The SEC has proposed expanding the definition of “accredited investor” to include investment advisers and licensed professionals, among other new categories. The SEC did not propose changing or indexing the $200,000 income or $1,000,000 net worth test. The proposal includes the estimated 13,400 SEC-registered investment advisers and approximately 17,500 state-registered advisers in the definition of accredited investors, but the proposal does not include exempt reporting advisers. The proposal also includes financial professionals who have their Series 7 or 65 licenses. Additional new categories include knowledgeable employees of private funds, certain family offices, and a catch-all category for entities owning at least $5 Million in investments.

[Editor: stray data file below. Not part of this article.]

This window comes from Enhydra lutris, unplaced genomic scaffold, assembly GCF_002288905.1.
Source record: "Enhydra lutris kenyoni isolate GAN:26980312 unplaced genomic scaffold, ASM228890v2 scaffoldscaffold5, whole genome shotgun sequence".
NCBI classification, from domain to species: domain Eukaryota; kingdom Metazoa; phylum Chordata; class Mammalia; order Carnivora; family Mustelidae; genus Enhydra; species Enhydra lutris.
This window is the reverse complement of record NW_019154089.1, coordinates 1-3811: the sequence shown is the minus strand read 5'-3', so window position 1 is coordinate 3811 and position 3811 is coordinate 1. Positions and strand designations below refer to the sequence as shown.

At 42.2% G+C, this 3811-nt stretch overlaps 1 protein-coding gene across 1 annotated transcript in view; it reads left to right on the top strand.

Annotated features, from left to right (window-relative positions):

This proposal is a good start, but we urge the SEC to go further. The income and net worth tests unduly restrict lower net worth, but knowledgeable, individuals from investment opportunities, while failing to protect wealthy, but unsophisticated investors. Rather than the income and net worth tests, the SEC should consider knowledge, background and financial sophistication as litmus tests for accredited investor. We believe that the burden should be on the investor to make representations, upon which an issuer could rely, to determine whether s/he is sophisticated enough. Alternatively, the SEC could develop a financial quiz that potential investors would have to complete before becoming accredited.